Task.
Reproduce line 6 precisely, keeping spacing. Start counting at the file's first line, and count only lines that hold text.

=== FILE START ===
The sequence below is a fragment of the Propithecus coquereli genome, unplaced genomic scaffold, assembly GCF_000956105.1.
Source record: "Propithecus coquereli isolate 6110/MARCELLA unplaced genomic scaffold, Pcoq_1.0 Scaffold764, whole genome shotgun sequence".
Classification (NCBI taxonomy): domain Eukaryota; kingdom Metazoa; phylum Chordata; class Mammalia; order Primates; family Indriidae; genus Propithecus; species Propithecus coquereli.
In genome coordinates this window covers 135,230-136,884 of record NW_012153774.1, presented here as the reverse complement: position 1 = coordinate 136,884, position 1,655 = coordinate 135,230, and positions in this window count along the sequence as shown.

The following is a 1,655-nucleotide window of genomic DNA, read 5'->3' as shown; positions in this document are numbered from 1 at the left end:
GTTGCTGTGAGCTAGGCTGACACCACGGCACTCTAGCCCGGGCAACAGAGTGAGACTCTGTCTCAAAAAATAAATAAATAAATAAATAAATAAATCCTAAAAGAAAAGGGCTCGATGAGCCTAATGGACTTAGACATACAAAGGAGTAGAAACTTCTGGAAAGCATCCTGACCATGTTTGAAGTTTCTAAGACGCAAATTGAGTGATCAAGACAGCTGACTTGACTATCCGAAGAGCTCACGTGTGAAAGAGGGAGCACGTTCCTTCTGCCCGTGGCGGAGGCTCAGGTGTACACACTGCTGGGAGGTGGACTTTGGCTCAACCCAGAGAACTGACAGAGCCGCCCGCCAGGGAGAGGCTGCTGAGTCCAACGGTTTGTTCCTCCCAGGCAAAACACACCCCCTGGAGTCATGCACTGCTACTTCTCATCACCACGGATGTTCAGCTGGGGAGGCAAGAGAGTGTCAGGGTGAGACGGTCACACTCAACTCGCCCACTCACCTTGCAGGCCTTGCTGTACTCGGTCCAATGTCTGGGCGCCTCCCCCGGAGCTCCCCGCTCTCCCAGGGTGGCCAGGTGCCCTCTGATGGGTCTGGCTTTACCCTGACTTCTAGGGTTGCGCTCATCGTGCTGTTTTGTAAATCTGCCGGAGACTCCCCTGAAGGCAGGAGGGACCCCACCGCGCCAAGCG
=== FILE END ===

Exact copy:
GTTGCTGTGAGCTAGGCTGACACCACGGCACTCTAGCCCGGGCAACAGAGTGAGACTCTGTCTCAAAAAATAAATAAATAAATAAATAAATAAATCCTAAAAGAAAAGGGCTCGATGAGCCTAATGGACTTAGACATACAAAGGAGTAGAAACTTCTGGAAAGCATCCTGACCATGTTTGAAGTTTCTAAGACGCAAATTGAGTGATCAAGACAGCTGACTTGACTATCCGAAGAGCTCACGTGTGAAAGAGGGAGCACGTTCCTTCTGCCCGTGGCGGAGGCTCAGGTGTACACACTGCTGGGAGGTGGACTTTGGCTCAACCCAGAGAACTGACAGAGCCGCCCGCCAGGGAGAGGCTGCTGAGTCCAACGGTTTGTTCCTCCCAGGCAAAACACACCCCCTGGAGTCATGCACTGCTACTTCTCATCACCACGGATGTTCAGCTGGGGAGGCAAGAGAGTGTCAGGGTGAGACGGTCACACTCAACTCGCCCACTCACCTTGCAGGCCTTGCTGTACTCGGTCCAATGTCTGGGCGCCTCCCCCGGAGCTCCCCGCTCTCCCAGGGTGGCCAGGTGCCCTCTGATGGGTCTGGCTTTACCCTGACTTCTAGGGTTGCGCTCATCGTGCTGTTTTGTAAATCTGCCGGAGACTCCCCTGAAGGCAGGAGGGACCCCACCGCGCCAAGCG